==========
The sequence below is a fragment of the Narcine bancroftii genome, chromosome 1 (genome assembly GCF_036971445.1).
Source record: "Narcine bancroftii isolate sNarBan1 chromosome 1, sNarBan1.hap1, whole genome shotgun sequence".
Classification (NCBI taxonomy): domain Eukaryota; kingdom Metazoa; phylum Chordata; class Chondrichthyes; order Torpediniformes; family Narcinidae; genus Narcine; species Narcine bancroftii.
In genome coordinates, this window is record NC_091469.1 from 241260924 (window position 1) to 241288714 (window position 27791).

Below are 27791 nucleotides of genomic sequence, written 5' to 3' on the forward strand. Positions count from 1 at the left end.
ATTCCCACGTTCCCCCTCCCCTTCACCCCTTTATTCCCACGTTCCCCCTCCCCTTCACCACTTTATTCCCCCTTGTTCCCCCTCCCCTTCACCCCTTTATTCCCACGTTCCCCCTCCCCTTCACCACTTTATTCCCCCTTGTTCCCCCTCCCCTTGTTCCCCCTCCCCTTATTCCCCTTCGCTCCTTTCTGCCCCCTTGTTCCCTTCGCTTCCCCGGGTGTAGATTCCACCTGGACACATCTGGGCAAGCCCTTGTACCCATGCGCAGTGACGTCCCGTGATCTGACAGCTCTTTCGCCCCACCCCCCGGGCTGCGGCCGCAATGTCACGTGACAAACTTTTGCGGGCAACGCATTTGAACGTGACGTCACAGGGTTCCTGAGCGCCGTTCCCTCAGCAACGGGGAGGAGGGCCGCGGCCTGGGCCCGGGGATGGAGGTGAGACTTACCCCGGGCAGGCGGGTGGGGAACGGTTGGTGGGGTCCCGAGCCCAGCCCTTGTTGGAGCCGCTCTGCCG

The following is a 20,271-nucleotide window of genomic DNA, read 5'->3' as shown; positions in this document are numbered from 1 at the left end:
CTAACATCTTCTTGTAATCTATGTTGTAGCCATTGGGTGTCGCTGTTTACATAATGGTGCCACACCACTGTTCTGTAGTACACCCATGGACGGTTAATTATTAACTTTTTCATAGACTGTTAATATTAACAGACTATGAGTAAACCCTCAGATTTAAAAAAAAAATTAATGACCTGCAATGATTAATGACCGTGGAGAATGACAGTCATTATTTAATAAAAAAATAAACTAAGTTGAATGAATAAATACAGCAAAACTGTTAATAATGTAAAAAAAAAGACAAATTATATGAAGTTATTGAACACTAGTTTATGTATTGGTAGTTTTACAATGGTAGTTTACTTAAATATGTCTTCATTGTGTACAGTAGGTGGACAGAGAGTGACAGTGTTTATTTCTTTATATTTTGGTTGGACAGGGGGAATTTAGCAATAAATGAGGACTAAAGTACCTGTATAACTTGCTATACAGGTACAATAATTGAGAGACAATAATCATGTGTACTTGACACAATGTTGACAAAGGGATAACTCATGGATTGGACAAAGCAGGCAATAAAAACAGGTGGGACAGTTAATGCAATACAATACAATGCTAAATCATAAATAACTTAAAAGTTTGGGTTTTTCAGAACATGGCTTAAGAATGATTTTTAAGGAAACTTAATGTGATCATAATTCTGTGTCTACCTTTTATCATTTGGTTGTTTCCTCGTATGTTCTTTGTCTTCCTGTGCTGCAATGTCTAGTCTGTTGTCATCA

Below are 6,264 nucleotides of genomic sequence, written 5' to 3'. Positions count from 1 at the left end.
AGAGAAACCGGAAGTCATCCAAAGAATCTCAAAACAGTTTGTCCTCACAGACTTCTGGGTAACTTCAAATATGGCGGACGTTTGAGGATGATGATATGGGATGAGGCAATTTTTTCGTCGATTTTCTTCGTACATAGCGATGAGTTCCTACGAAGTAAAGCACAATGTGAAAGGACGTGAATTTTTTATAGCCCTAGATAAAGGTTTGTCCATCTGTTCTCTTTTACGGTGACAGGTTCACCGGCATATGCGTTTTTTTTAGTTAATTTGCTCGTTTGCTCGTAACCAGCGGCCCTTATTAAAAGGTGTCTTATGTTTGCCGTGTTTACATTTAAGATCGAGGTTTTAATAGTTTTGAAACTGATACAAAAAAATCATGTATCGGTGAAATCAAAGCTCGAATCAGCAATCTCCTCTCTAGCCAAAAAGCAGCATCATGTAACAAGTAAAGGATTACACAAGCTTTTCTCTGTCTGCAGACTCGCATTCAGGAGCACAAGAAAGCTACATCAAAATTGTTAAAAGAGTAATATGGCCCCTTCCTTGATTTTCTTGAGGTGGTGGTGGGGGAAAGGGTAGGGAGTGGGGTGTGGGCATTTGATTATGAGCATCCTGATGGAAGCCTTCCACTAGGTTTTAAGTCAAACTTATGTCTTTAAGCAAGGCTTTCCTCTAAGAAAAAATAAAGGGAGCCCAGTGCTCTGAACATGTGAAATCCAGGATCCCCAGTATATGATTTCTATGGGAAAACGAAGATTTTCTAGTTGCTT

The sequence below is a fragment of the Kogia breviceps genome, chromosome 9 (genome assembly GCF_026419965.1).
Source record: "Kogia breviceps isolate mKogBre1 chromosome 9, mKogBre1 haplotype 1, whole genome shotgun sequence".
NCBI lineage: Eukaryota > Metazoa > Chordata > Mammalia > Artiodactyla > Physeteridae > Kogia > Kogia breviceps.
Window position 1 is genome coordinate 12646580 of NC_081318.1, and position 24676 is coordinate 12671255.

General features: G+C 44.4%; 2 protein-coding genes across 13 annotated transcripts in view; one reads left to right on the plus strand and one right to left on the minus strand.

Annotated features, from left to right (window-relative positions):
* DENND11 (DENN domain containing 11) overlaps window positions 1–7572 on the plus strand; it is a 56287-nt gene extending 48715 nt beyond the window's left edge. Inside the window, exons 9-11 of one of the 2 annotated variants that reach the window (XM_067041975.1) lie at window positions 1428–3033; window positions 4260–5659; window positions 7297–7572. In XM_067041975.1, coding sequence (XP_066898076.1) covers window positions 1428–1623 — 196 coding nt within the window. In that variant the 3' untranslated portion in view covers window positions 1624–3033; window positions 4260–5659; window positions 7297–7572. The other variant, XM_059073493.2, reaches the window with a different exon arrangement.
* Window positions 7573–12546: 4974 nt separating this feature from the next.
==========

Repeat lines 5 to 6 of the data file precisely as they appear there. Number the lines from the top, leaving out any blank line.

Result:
Below are 27791 nucleotides of genomic sequence, written 5' to 3' on the forward strand. Positions count from 1 at the left end.
ATTCCCACGTTCCCCCTCCCCTTCACCCCTTTATTCCCACGTTCCCCCTCCCCTTCACCACTTTATTCCCCCTTGTTCCCCCTCCCCTTCACCCCTTTATTCCCACGTTCCCCCTCCCCTTCACCACTTTATTCCCCCTTGTTCCCCCTCCCCTTGTTCCCCCTCCCCTTATTCCCCTTCGCTCCTTTCTGCCCCCTTGTTCCCTTCGCTTCCCCGGGTGTAGATTCCACCTGGACACATCTGGGCAAGCCCTTGTACCCATGCGCAGTGACGTCCCGTGATCTGACAGCTCTTTCGCCCCACCCCCCGGGCTGCGGCCGCAATGTCACGTGACAAACTTTTGCGGGCAACGCATTTGAACGTGACGTCACAGGGTTCCTGAGCGCCGTTCCCTCAGCAACGGGGAGGAGGGCCGCGGCCTGGGCCCGGGGATGGAGGTGAGACTTACCCCGGGCAGGCGGGTGGGGAACGGTTGGTGGGGTCCCGAGCCCAGCCCTTGTTGGAGCCGCTCTGCCG